Vandermonde matrices are well known. They have a number of interesting
properties and play a role in (Lagrange) interpolation problems, partial
fraction expansions, and finding solutions to linear ordinary differential
equations, to mention just a few applications. Usually, one takes these
matrices square, $q\times q$ say, in which case the $i$-th column is given by
$u(z_i)$, where we write $u(z)=(1,z,...,z^{q-1})^\top$. If all the $z_i$
($i=1,...,q$) are different, the Vandermonde matrix is non-singular, otherwise
not. The latter case obviously takes place when all $z_i$ are the same, $z$
say, in which case one could speak of a confluent Vandermonde matrix.
Non-singularity is obtained if one considers the matrix $V(z)$ whose $i$-th
column ($i=1,...,q$) is given by the $(i-1)$-th derivative $u^{(i-1)}(z)^\top$.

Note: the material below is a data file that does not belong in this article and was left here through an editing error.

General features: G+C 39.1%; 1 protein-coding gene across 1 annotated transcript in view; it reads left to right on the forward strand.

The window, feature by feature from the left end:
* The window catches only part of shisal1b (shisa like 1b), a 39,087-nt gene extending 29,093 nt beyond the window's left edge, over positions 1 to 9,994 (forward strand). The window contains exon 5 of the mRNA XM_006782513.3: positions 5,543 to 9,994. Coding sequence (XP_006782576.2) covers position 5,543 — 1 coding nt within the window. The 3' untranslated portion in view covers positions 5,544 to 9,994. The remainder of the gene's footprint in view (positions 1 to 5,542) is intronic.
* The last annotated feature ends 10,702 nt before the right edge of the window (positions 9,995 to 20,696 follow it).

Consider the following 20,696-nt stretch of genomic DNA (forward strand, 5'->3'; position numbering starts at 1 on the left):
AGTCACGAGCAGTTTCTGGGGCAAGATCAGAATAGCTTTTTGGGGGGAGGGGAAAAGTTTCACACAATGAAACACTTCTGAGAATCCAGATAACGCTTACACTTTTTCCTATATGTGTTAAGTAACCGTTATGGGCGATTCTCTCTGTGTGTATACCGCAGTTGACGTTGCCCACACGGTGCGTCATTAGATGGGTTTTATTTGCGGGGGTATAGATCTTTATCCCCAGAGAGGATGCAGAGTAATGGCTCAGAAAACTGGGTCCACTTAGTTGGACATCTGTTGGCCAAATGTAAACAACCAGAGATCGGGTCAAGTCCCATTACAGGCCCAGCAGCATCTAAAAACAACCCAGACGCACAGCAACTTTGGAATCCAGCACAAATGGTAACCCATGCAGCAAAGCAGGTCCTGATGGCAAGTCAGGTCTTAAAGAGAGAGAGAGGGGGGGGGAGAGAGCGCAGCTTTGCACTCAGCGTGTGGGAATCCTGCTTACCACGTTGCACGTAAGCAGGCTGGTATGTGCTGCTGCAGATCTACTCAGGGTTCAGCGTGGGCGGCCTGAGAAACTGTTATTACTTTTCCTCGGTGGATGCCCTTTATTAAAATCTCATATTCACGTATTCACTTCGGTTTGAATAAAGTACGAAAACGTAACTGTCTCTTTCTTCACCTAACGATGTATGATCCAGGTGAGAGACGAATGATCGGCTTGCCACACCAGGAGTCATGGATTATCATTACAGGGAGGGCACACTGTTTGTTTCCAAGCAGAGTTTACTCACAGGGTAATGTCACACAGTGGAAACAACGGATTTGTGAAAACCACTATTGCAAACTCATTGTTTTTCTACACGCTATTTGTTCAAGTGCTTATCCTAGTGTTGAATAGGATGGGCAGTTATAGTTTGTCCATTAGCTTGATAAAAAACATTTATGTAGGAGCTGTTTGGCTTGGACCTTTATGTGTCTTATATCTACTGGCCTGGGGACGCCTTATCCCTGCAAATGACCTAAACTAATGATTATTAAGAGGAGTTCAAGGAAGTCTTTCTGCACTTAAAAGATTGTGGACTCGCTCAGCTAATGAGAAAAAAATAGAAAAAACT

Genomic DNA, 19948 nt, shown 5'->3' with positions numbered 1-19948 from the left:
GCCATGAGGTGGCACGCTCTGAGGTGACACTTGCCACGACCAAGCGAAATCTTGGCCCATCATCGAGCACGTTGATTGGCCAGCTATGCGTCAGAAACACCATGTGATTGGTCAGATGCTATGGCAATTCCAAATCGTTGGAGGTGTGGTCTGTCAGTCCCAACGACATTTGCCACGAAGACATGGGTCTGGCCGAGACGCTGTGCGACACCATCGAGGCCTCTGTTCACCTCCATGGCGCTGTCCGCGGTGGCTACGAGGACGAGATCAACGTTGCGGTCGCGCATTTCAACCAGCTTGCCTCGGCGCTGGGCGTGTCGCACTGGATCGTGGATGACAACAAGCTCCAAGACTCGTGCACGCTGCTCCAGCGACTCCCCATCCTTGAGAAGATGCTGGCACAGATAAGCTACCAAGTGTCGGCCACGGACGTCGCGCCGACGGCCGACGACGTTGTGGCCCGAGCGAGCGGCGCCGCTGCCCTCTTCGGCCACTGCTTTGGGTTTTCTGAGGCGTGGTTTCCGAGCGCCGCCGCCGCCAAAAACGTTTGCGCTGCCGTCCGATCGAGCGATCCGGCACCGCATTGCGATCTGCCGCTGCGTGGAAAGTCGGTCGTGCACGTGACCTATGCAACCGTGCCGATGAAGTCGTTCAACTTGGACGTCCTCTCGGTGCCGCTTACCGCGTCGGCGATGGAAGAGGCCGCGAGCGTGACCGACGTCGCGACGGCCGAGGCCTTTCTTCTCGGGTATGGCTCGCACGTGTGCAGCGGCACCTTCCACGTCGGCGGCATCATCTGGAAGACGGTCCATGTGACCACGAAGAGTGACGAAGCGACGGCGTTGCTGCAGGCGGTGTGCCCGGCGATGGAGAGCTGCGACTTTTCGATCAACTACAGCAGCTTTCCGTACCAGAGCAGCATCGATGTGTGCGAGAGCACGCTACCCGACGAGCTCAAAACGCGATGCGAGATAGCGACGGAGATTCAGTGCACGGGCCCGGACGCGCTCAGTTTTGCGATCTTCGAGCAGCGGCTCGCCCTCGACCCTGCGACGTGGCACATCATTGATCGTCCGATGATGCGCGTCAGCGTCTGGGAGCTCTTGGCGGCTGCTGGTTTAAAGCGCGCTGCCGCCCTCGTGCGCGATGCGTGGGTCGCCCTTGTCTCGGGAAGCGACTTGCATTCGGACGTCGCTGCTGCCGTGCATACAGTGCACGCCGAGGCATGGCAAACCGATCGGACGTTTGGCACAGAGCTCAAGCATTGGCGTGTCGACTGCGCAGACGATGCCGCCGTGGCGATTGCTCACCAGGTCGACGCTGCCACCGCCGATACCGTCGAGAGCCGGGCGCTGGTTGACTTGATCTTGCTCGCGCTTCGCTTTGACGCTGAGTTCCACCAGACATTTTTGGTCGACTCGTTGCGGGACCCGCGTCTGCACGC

We will consider generalizations of the confluent Vandermonde matrix $V(z)$
by considering matrices obtained by using as building blocks the matrices
$M(z)=u(z)w(z)$, with $u(z)$ as above and $w(z)=(1,z,...,z^{r-1})$, together
with its derivatives $M^{(k)}(z)$. Specifically, we will look at matrices whose
$ij$-th block is given by $M^{(i+j)}(z)$, where the indices $i,j$ by convention
have initial value zero. These in general non-square matrices exhibit a
block-Hankel structure. We will answer a number of elementary questions for
this matrix. What is the rank? What is the null-space? Can the latter be
parametrized in a simple way? Does it depend on $z$? What are left or right
inverses? It turns out that answers can be obtained by factorizing the matrix
into a product of other matrix polynomials having a simple structure. The
answers depend on the size of the matrix $M(z)$ and the number of derivatives
$M^{(k)}(z)$ that is involved. The results are obtained by mostly elementary
methods, no specific knowledge of the theory of matrix polynomials is needed